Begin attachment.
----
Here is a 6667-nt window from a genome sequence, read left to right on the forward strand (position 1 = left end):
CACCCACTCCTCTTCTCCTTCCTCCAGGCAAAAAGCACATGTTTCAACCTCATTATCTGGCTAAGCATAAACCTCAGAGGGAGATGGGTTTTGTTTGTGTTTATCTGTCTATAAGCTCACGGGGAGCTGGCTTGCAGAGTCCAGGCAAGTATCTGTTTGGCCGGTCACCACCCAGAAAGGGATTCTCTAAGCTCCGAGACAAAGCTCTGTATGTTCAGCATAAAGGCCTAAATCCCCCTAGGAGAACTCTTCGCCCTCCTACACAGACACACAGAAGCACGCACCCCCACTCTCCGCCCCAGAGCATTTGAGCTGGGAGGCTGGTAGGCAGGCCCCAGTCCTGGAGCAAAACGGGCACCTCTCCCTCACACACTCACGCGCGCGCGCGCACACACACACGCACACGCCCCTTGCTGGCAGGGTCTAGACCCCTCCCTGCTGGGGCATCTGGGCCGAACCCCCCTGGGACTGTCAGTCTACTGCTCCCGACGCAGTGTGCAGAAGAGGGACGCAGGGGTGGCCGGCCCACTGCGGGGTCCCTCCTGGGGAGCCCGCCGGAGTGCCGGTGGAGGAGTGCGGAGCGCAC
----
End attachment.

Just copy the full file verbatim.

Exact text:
Here is a 6667-nt window from a genome sequence, read left to right on the forward strand (position 1 = left end):
CACCCACTCCTCTTCTCCTTCCTCCAGGCAAAAAGCACATGTTTCAACCTCATTATCTGGCTAAGCATAAACCTCAGAGGGAGATGGGTTTTGTTTGTGTTTATCTGTCTATAAGCTCACGGGGAGCTGGCTTGCAGAGTCCAGGCAAGTATCTGTTTGGCCGGTCACCACCCAGAAAGGGATTCTCTAAGCTCCGAGACAAAGCTCTGTATGTTCAGCATAAAGGCCTAAATCCCCCTAGGAGAACTCTTCGCCCTCCTACACAGACACACAGAAGCACGCACCCCCACTCTCCGCCCCAGAGCATTTGAGCTGGGAGGCTGGTAGGCAGGCCCCAGTCCTGGAGCAAAACGGGCACCTCTCCCTCACACACTCACGCGCGCGCGCGCACACACACACGCACACGCCCCTTGCTGGCAGGGTCTAGACCCCTCCCTGCTGGGGCATCTGGGCCGAACCCCCCTGGGACTGTCAGTCTACTGCTCCCGACGCAGTGTGCAGAAGAGGGACGCAGGGGTGGCCGGCCCACTGCGGGGTCCCTCCTGGGGAGCCCGCCGGAGTGCCGGTGGAGGAGTGCGGAGCGCAC